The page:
Annual Meeting Abstracts: View
(Abst. 2.046), 2018
Interictal ECoG Features Correlate With Depression in Individuals With Epilepsy
Authors: Beata Jarosiewicz, NeuroPace, Inc.; Tara L. Skarpaas, NeuroPace, Inc.; David W. Loring, Emory University School of Medicine; Kimford J. Meador, Stanford University; Andres M. Kanner, University of Miami; and Martha J. Morrell, Stanford University / NeuroPace, Inc.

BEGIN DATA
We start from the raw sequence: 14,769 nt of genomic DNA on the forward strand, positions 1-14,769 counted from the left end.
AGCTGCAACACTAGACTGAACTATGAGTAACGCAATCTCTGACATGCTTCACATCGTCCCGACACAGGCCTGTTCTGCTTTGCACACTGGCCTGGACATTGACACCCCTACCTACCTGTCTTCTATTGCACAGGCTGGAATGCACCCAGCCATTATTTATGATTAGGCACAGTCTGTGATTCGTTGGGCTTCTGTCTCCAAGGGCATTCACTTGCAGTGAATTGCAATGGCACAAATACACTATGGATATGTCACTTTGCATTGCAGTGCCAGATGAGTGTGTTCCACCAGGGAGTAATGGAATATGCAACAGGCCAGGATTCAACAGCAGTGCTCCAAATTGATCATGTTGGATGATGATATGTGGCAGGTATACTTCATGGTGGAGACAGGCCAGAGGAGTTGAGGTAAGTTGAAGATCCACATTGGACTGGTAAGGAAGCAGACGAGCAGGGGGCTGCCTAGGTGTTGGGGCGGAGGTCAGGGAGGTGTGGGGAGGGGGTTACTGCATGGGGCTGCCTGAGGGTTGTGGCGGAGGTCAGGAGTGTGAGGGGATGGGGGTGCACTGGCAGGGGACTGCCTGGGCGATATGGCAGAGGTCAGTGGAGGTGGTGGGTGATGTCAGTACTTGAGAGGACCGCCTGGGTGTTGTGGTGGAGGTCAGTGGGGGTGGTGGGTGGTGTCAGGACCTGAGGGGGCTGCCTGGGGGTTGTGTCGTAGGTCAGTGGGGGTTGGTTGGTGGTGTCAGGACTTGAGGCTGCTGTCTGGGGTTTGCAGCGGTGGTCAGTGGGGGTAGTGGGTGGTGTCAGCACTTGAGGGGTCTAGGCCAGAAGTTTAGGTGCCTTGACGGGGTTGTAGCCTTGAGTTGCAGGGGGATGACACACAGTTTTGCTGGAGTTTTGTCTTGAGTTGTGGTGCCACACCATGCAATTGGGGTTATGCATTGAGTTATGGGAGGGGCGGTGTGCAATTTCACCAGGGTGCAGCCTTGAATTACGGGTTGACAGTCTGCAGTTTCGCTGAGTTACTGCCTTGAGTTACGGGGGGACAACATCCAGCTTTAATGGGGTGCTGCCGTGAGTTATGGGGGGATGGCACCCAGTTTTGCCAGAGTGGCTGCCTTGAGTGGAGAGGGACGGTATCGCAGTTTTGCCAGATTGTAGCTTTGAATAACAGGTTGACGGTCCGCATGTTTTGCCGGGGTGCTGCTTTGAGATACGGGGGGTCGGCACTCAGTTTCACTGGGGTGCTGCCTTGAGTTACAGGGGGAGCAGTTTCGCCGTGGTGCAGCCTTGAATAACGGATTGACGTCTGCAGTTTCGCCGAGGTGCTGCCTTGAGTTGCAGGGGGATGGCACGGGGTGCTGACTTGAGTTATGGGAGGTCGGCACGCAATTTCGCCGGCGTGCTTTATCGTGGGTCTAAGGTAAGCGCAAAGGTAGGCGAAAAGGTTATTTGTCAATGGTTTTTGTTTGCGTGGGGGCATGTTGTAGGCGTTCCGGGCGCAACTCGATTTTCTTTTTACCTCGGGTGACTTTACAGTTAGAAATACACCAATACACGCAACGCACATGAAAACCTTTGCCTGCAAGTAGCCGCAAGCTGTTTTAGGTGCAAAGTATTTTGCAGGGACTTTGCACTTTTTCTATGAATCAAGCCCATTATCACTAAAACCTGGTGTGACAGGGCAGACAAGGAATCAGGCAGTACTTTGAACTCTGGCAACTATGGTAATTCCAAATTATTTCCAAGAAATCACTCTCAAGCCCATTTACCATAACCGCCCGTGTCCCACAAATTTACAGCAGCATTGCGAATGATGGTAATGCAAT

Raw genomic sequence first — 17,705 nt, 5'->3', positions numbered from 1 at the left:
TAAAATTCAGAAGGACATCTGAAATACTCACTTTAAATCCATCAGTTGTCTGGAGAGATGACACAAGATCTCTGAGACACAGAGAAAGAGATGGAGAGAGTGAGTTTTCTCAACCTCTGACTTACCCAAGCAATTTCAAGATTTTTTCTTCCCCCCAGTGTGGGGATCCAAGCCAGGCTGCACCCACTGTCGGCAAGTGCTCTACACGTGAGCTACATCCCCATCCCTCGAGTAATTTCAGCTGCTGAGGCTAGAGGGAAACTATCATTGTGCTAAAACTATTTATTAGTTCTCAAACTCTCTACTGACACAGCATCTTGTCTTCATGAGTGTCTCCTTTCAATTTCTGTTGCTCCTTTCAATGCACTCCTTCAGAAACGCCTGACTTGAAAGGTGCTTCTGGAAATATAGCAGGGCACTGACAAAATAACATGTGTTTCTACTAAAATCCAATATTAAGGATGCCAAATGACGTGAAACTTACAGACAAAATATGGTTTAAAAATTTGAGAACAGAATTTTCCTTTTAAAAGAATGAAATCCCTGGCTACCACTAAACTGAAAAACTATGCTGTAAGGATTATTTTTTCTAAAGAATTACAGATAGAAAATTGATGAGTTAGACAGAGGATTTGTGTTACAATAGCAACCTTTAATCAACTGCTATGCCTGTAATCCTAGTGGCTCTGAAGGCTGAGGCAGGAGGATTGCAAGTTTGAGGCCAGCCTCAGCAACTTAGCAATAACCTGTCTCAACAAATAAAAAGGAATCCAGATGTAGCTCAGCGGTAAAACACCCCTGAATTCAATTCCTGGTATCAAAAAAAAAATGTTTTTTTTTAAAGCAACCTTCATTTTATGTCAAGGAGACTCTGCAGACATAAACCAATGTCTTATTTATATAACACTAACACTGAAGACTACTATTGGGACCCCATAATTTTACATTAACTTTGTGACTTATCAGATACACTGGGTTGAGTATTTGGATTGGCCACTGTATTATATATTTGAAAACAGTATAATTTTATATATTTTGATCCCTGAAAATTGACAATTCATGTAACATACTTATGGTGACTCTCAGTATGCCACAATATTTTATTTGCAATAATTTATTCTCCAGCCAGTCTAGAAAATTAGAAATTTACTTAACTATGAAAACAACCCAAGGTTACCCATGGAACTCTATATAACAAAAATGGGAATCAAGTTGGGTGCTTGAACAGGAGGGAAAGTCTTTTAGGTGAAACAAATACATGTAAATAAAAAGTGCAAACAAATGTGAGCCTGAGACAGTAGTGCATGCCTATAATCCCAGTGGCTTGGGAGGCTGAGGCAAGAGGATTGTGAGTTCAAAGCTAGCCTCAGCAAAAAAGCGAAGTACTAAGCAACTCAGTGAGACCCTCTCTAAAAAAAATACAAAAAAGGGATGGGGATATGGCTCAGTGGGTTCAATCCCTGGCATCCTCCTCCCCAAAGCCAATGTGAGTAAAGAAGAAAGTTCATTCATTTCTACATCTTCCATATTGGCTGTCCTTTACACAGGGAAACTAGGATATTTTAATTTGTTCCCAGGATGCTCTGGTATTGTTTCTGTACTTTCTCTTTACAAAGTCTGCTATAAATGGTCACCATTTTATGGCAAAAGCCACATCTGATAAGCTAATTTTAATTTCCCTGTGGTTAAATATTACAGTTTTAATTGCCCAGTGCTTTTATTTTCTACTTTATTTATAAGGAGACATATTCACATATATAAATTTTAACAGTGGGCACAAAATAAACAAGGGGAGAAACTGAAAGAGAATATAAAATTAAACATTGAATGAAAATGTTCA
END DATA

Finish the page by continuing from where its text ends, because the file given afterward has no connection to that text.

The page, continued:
Content: Rationale: Depression is a common and debilitating comorbidity of epilepsy. In a randomized controlled trial of the RNS® System (NeuroPace, Inc., Mountain View, CA), brain-responsive neurostimulation was shown to treat focal onset seizures safely and effectively in individuals with medically resistant focal epilepsy. These patients also showed a modest improvement in the presence and severity of symptoms of depression, as assessed by the Beck Depression Inventory-II (BDI), after 1-2 years of treatment with the RNS System (Meador et al., Epilepsy & Behavior 2015). Here, we retrospectively examined the relationship between their BDI scores and interictal electrocorticographic (ECoG) activity recorded by the neurostimulator. Methods: Mood assessments were administered during a pre-implant baseline period (0 weeks), and at 20, 55, 80, and 104 weeks post-implant. The average spike rate, total spectral power, and power in delta (0-4), theta (4-8), alpha (8-12), beta (12-25), low gamma (25-50) and high gamma (50-125 Hz) bands were computed from 1-4 minute long interictal ECoG segments recorded roughly twice per day over the 3 month period preceding each time point (except for baseline). Changes in BDI mood scores over time and changes in ECoG features over time were assessed using weighted linear regression after baseline subtraction. Relationships between mood scores and ECoG features were assessed within-patient using Pearson correlation (r) of the 2 measures across time, producing 1 r value per lead for which both measures were available at 2 or more timepoints. Mood scores were weighted by the % of questions completed at each timepoint, and ECoG features were weighted by the total length of the recorded ECoGs from which they were computed. Distributions of r values were compared to 0 using 2-tailed weighted t-tests. Results: Confirming and extending the results of Meador et al., 2015, we found that BDI scores significantly decreased (i.e. mood improved) over time post-implant (linear regression with time, N = 191 patients, p < 0.00001). Additionally, the following ECoG features significantly decreased over time: spike rates (p < 0.0001), theta power (p < 0.0001), and delta power (p < 0.0005). Changes over time in BDI scores were significantly correlated with changes over time in spike rates and theta power (Table 1). Performing the correlation analysis by lead location (Table 2) revealed that BDI scores were significantly correlated with spike rate only in neocortex (NC), and were inversely correlated with low and high gamma power in the mesial temporal lobe (MTL). Conclusions: These analyses support the hypothesis that treating focal onset epilepsy with brain-responsive neurostimulation might also help to improve mood. They also reveal that more severe depression in individuals with focal onset epilepsy is associated with higher theta power, higher interictal spike rates specifically in NC, and lower gamma power specifically in MTL. Future studies could examine prospectively whether neural stimulation in response to these ECoG features in people with epilepsy could have a causal role in improving mood. Funding: None